Water quality and marine pollution, usually considered by policy makers and authorities mostly in relation with coastal areas, are now seen as problems of global extent exemplified by the widespread distributions of plastic and marine debris. On another context, maritime safety and efficient navigation are crucial to reduce pollution and greenhouse gas emissions. Indeed, search and rescue operations at sea have dramatically increased associated to the precarious migration through seas trying to run away from wars and social conflicts, as it presently happens in the Mediterranean.
Capacity building and training
This three days course is designed for practicing surimi technician/technologists (QC/ R&D), operators, and marketers who wish to develop a pragmatic knowledge of surimi technology and its utilization in food product development.
This course will review the chemistry, microbiology, gel measurement of surimi and the functional applicability of surimi additives like cryoprotectants, enzyme inhibitors, binders, fillers, colorings, and flavorings. In addition to lecture program, there will be Lab and Experiments by demonstrations.
The first EMODnet Open Sea Lab will take place in Antwerp, Belgium from 15-17 November 2017. The three day event will help co-create innovative solutions to unique problems using EMODnet's wealth of marine data and ocean observations. EMODnet is working to provide potential condidates with access to open data on many aspects of the physical and chemical state of our European seas and oceans, their depth, the geological structure of their seabeds, the habitats that they support, the biodiversity that inhabits them and the human activities that take place there.
Theory and practice: lectures, field trips out to sea to collect data, data handling, photo-identifications, distribution, abundance, behaviour, habitat use, human interactions, social structure, conservation, and more.
Course material and certificates will be presented. The course is equivalent to 3 ECTS. The course will be given in English, and will host a minimum of 8 participants, and a maximum of 16.
Environmental DNA (eDNA) coupled with metabarcoding represents a powerful tool for investigating ecosystem complexity and revealing hidden biodiversity. This novel approach is revolutionising the way we assess and monitor aquatic ecosystems.
This short course will consist of a two day series of talks, ranging from whale and dolphin evolution and diversity, to behavior and adaptations, to the history of whaling and current conservation problems for these animals.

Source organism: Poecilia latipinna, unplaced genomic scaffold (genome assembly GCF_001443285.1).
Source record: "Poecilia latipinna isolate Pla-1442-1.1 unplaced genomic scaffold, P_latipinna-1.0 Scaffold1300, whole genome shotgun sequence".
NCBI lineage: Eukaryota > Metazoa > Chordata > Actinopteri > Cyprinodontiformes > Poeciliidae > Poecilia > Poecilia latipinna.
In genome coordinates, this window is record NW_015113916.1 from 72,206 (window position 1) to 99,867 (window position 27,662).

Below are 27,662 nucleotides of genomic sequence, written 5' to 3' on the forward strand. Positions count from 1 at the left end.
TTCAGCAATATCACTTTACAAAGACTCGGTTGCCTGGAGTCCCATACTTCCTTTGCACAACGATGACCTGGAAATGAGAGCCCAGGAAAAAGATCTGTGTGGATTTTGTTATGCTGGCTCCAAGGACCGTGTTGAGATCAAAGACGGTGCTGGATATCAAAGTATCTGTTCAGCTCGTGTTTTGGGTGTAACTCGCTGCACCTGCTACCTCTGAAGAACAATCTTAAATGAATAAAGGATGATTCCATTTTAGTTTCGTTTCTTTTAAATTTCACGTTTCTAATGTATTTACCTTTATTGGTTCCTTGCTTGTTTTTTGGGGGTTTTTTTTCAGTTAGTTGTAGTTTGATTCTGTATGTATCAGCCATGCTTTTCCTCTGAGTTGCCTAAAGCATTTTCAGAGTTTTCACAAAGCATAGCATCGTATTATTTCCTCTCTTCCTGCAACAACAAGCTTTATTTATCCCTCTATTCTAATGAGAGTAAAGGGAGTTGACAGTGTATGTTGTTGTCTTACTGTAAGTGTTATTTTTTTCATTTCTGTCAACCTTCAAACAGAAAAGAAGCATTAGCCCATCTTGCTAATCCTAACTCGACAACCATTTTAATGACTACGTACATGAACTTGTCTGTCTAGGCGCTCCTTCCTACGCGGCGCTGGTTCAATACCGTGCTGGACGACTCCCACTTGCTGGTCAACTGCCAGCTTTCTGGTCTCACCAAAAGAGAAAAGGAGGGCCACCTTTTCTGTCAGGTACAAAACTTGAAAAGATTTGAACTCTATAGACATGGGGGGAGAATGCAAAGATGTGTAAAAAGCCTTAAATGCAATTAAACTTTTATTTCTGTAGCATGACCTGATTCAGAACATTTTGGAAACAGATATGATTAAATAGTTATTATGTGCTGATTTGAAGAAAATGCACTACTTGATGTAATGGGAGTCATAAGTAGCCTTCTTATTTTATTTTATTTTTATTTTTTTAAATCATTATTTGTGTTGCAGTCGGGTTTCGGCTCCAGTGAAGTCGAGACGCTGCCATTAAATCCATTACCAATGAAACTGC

This training course aims to provide PhD students and early career researchers with the fundamentals of ocean-colour satellite data and their applications. The course will deliver training in ocean-colour data and their applications in climate studies.
Join the global learner community that will be part of this Massive Open Online Course starting soon. We, a group of ocean scientists from natural sciences, law, economics and philosophy, will share with you our insights, providing an integrated view of the ocean system and its interactions with humanity. We provide lectures, links and reading material but more importantly, we interact in an online forum, think together on assignments, questionaires and quizzes.
The course requires personal work and interaction among participants and with lecturers. The international characteristics of the course favour the exchange of experiences and points of view. The course will be taught with a combination of lectures, applied examples, case studies and practical sessions that will provide the participant with hands-on experience on field sampling and data processing relevant to environmental monitoring of aquaculture.
Aquaculture is practiced in all types of existing aquatic environments, from marsh ponds and estuaries to rivers, lakes and the sea. In the Southwest of Spain, aquaculture activity is mainly located in natural earthen ponds, using the existing “salinas” after a necessary adaptation for fish production. As occurs with the marine environment, it is necessary to have a thorough knowledge of the land‐based ecosystems in which the aquaculture production process is to be developed.